The Man on the Fifty-Dollar Bill

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“Intelligence has been commoner among American presidents than high character, but [Ulysses S.] Grant ran against the stream by having a sort of character without any visible intelligence whatever.  He was almost the perfect military man — dogged, devoted and dumb.  In the White House he displayed an almost inconceivable stupidity.  Whatever was palpably untrue convinced him instantly, and whatever was crooked seemed to him to be noble.  If the American people could have kept him out of the presidency by prolonging the Civil War until 1877, it would have been an excellent investment.  A more honest man never lived, but West Point and bad whiskey had transformed his cortex into a sort of soup.”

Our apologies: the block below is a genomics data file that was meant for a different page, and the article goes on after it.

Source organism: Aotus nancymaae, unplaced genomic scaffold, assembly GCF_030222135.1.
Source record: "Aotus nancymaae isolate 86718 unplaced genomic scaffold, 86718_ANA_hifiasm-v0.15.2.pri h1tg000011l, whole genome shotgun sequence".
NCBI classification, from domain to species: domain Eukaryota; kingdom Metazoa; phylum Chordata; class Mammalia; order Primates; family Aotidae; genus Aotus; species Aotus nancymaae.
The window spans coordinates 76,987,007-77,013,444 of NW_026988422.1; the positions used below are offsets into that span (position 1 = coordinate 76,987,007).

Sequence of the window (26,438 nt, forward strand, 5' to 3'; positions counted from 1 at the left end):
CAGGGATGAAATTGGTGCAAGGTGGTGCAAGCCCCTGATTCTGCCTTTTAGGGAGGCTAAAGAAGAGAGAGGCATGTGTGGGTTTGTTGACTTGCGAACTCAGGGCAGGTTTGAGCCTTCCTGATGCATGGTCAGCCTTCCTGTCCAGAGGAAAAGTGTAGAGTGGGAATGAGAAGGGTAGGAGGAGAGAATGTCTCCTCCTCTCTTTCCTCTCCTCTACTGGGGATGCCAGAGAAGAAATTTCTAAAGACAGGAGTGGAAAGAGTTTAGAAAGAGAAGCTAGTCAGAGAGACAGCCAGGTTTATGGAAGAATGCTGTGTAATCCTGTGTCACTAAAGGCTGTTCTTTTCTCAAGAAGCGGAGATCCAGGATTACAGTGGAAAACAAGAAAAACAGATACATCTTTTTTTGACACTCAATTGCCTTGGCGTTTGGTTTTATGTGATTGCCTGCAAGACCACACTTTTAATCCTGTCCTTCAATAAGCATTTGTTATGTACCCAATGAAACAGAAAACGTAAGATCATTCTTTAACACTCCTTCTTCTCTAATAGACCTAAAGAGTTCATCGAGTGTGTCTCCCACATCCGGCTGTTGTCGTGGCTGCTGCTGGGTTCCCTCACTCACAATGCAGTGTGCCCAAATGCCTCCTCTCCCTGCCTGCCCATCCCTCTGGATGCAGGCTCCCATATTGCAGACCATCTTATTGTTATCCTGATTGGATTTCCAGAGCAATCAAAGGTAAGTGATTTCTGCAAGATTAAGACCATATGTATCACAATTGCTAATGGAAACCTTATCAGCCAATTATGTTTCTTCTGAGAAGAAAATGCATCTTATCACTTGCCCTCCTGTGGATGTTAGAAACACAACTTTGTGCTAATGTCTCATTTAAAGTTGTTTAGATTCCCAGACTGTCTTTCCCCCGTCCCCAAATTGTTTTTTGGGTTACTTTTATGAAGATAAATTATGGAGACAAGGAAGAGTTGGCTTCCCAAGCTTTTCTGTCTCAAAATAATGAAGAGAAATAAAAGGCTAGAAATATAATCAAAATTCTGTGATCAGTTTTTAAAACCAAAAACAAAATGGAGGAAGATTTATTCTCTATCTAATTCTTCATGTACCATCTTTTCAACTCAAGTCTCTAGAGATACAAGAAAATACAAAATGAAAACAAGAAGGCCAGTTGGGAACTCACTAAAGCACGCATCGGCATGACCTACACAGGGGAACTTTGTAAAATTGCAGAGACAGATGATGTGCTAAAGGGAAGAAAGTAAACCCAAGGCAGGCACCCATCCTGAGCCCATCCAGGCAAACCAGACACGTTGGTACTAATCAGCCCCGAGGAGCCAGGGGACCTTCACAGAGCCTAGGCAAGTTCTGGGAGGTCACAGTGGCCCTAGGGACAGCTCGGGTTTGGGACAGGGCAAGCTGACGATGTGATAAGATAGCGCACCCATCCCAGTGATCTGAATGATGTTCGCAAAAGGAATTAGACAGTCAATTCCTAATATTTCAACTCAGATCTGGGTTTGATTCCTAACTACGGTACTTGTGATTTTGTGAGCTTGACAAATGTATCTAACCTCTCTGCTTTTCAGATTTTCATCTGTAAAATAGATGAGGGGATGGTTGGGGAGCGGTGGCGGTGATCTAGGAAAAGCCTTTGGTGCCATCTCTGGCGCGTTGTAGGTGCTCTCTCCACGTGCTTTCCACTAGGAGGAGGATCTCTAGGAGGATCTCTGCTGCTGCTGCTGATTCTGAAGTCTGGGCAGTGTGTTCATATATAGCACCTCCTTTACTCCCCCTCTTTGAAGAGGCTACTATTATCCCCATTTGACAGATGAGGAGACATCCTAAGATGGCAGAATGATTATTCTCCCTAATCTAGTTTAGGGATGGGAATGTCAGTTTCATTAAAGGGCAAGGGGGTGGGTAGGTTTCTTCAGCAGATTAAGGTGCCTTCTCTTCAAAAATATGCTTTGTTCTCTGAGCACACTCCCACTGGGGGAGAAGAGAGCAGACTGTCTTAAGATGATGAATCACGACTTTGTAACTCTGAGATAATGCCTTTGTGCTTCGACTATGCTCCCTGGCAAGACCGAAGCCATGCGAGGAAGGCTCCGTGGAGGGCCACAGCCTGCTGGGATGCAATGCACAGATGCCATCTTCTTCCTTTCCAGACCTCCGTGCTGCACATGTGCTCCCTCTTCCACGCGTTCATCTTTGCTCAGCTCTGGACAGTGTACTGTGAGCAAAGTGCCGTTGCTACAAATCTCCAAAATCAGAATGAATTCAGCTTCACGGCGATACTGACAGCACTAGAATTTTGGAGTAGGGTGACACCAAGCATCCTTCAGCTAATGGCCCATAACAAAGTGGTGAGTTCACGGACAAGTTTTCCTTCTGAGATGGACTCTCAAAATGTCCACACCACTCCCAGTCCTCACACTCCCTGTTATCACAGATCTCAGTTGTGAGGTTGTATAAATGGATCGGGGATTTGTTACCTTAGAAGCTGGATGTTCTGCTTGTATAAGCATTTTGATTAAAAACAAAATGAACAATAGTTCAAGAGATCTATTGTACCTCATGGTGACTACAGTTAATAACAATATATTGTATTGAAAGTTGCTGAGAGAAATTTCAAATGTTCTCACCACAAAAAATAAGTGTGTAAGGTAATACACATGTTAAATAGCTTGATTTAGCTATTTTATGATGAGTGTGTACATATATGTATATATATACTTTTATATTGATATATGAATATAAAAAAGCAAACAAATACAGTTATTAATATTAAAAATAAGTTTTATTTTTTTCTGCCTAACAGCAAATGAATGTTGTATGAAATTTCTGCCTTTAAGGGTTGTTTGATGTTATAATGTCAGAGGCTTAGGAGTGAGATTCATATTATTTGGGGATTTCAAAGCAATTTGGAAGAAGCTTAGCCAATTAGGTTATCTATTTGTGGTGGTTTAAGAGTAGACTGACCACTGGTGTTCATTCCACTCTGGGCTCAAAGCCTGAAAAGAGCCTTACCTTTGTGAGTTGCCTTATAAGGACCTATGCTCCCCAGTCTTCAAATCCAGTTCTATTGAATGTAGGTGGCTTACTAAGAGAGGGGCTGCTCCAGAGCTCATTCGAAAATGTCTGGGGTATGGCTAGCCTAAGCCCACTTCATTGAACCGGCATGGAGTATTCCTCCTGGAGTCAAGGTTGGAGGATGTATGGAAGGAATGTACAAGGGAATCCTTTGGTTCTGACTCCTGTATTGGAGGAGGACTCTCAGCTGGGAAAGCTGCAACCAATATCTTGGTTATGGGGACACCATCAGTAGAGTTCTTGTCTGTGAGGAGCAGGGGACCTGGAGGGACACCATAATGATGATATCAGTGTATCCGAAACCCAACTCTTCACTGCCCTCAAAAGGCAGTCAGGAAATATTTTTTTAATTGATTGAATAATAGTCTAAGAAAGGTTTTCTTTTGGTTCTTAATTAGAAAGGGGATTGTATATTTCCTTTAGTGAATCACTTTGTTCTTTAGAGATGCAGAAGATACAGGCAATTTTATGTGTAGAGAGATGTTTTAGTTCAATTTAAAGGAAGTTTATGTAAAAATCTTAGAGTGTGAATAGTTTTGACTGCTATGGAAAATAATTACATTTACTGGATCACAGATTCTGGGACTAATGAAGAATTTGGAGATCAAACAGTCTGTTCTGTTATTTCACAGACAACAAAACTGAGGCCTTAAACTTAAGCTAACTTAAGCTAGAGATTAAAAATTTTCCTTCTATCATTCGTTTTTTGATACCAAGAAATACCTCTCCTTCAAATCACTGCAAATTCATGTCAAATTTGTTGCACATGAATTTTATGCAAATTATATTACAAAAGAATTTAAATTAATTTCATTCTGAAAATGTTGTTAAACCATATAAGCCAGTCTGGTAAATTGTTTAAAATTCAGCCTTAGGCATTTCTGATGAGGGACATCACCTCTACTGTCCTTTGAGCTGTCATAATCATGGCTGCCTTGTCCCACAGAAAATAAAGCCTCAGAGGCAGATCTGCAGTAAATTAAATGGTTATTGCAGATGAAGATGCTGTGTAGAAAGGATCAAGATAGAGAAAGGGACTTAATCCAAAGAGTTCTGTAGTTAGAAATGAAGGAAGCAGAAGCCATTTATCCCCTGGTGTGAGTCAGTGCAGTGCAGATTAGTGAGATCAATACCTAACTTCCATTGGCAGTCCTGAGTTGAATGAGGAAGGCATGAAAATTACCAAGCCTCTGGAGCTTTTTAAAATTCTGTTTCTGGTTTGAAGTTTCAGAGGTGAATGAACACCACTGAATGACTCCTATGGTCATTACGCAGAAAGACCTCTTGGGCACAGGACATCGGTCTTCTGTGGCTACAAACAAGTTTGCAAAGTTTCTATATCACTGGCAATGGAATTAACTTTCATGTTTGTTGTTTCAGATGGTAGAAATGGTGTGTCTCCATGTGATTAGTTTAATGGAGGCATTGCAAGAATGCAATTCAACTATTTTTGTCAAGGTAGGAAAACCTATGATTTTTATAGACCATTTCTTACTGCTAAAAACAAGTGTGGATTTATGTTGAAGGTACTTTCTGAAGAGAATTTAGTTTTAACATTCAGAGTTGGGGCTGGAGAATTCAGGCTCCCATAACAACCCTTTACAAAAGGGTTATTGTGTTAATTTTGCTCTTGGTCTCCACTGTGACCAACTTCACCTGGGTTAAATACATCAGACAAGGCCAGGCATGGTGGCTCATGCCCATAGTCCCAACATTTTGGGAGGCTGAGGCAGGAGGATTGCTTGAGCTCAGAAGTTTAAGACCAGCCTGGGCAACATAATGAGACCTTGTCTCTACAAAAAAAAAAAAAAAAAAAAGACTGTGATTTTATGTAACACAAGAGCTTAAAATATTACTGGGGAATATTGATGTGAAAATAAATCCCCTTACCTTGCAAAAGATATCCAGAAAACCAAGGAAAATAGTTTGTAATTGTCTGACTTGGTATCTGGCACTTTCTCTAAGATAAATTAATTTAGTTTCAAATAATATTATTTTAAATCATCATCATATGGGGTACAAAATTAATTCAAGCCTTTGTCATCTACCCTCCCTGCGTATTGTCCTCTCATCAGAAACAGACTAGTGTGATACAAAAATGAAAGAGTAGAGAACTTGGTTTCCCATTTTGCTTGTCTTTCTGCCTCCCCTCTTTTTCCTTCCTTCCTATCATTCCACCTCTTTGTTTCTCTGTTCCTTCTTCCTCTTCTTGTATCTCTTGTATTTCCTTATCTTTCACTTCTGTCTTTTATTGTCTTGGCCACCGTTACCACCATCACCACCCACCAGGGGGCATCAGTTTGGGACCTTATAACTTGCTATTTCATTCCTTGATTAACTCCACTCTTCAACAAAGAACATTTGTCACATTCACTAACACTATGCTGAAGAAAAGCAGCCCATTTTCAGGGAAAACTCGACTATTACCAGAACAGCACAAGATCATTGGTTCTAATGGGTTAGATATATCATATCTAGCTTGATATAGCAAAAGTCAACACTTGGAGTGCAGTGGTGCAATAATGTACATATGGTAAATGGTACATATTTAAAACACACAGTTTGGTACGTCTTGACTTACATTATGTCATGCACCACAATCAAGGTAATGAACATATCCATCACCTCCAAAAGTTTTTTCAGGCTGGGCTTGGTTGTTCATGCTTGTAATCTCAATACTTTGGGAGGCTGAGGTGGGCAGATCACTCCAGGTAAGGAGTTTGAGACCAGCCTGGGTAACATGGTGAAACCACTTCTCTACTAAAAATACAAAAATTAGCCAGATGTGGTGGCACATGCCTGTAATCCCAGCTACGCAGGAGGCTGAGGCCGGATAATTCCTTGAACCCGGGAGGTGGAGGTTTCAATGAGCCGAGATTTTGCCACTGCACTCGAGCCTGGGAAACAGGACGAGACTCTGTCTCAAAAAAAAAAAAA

–H.L. Mencken, A Second Mencken Chrestomathy (Edited by Terry Teachout, 1995), p. 33.

12:15 am on January 31, 2013
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